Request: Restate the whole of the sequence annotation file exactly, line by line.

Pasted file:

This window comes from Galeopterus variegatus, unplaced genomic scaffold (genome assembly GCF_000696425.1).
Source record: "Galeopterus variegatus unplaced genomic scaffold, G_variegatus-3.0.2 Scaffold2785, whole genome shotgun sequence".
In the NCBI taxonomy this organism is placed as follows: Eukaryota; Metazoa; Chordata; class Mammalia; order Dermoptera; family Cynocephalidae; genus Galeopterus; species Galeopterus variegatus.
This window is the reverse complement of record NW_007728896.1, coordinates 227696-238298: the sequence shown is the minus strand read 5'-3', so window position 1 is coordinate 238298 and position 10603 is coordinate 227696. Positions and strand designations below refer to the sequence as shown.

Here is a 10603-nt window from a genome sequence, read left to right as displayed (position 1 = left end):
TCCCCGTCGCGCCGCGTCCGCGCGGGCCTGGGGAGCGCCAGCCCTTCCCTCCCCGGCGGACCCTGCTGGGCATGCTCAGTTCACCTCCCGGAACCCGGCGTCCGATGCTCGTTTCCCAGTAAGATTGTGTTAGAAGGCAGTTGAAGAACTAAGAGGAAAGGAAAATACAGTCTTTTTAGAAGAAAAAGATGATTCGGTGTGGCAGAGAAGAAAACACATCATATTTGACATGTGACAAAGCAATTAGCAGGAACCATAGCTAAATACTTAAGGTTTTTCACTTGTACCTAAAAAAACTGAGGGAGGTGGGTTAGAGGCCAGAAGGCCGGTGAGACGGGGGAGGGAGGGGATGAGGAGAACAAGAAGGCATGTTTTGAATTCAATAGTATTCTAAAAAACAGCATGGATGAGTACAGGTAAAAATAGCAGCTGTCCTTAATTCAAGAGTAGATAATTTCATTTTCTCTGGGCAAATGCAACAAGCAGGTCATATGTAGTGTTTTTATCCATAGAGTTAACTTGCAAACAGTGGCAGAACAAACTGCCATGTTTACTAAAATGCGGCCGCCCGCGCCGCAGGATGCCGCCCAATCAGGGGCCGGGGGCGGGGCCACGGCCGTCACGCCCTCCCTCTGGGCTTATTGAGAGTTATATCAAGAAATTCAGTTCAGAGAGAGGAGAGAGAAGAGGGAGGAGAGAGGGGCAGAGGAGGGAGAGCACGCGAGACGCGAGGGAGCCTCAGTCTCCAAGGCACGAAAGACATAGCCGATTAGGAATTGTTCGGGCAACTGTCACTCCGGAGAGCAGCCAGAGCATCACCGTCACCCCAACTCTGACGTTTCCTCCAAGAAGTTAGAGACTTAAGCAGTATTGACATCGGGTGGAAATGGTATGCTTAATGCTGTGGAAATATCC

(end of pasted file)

This window comes from Galeopterus variegatus, unplaced genomic scaffold (genome assembly GCF_000696425.1).
Source record: "Galeopterus variegatus unplaced genomic scaffold, G_variegatus-3.0.2 Scaffold2785, whole genome shotgun sequence".
In the NCBI taxonomy this organism is placed as follows: Eukaryota; Metazoa; Chordata; class Mammalia; order Dermoptera; family Cynocephalidae; genus Galeopterus; species Galeopterus variegatus.
This window is the reverse complement of record NW_007728896.1, coordinates 227696-238298: the sequence shown is the minus strand read 5'-3', so window position 1 is coordinate 238298 and position 10603 is coordinate 227696. Positions and strand designations below refer to the sequence as shown.

Here is a 10603-nt window from a genome sequence, read left to right as displayed (position 1 = left end):
TCCCCGTCGCGCCGCGTCCGCGCGGGCCTGGGGAGCGCCAGCCCTTCCCTCCCCGGCGGACCCTGCTGGGCATGCTCAGTTCACCTCCCGGAACCCGGCGTCCGATGCTCGTTTCCCAGTAAGATTGTGTTAGAAGGCAGTTGAAGAACTAAGAGGAAAGGAAAATACAGTCTTTTTAGAAGAAAAAGATGATTCGGTGTGGCAGAGAAGAAAACACATCATATTTGACATGTGACAAAGCAATTAGCAGGAACCATAGCTAAATACTTAAGGTTTTTCACTTGTACCTAAAAAAACTGAGGGAGGTGGGTTAGAGGCCAGAAGGCCGGTGAGACGGGGGAGGGAGGGGATGAGGAGAACAAGAAGGCATGTTTTGAATTCAATAGTATTCTAAAAAACAGCATGGATGAGTACAGGTAAAAATAGCAGCTGTCCTTAATTCAAGAGTAGATAATTTCATTTTCTCTGGGCAAATGCAACAAGCAGGTCATATGTAGTGTTTTTATCCATAGAGTTAACTTGCAAACAGTGGCAGAACAAACTGCCATGTTTACTAAAATGCGGCCGCCCGCGCCGCAGGATGCCGCCCAATCAGGGGCCGGGGGCGGGGCCACGGCCGTCACGCCCTCCCTCTGGGCTTATTGAGAGTTATATCAAGAAATTCAGTTCAGAGAGAGGAGAGAGAAGAGGGAGGAGAGAGGGGCAGAGGAGGGAGAGCACGCGAGACGCGAGGGAGCCTCAGTCTCCAAGGCACGAAAGACATAGCCGATTAGGAATTGTTCGGGCAACTGTCACTCCGGAGAGCAGCCAGAGCATCACCGTCACCCCAACTCTGACGTTTCCTCCAAGAAGTTAGAGACTTAAGCAGTATTGACATCGGGTGGAAATGGTATGCTTAATGCTGTGGAAATATCC